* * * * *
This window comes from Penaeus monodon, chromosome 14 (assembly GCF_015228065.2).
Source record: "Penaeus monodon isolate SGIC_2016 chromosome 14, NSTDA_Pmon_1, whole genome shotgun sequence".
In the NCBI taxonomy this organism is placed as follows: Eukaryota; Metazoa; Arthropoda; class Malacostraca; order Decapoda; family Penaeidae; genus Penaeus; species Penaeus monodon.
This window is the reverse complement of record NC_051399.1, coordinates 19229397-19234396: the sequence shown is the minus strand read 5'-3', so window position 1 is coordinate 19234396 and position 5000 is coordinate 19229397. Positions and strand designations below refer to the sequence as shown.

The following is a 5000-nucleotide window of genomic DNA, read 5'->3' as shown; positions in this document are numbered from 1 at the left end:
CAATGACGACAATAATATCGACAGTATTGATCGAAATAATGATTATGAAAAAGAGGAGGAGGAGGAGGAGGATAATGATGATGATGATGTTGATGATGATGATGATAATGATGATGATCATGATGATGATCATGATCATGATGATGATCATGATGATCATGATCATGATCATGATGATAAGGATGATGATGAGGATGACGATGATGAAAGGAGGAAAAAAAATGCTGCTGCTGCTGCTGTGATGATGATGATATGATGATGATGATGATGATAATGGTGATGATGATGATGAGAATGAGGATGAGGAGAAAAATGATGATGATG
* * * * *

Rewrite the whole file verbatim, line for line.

This window comes from Penaeus monodon, chromosome 14 (assembly GCF_015228065.2).
Source record: "Penaeus monodon isolate SGIC_2016 chromosome 14, NSTDA_Pmon_1, whole genome shotgun sequence".
In the NCBI taxonomy this organism is placed as follows: Eukaryota; Metazoa; Arthropoda; class Malacostraca; order Decapoda; family Penaeidae; genus Penaeus; species Penaeus monodon.
This window is the reverse complement of record NC_051399.1, coordinates 19229397-19234396: the sequence shown is the minus strand read 5'-3', so window position 1 is coordinate 19234396 and position 5000 is coordinate 19229397. Positions and strand designations below refer to the sequence as shown.

The following is a 5000-nucleotide window of genomic DNA, read 5'->3' as shown; positions in this document are numbered from 1 at the left end:
CAATGACGACAATAATATCGACAGTATTGATCGAAATAATGATTATGAAAAAGAGGAGGAGGAGGAGGAGGATAATGATGATGATGATGTTGATGATGATGATGATAATGATGATGATCATGATGATGATCATGATCATGATGATGATCATGATGATCATGATCATGATCATGATGATAAGGATGATGATGAGGATGACGATGATGAAAGGAGGAAAAAAAATGCTGCTGCTGCTGCTGTGATGATGATGATATGATGATGATGATGATGATAATGGTGATGATGATGATGAGAATGAGGATGAGGAGAAAAATGATGATGATG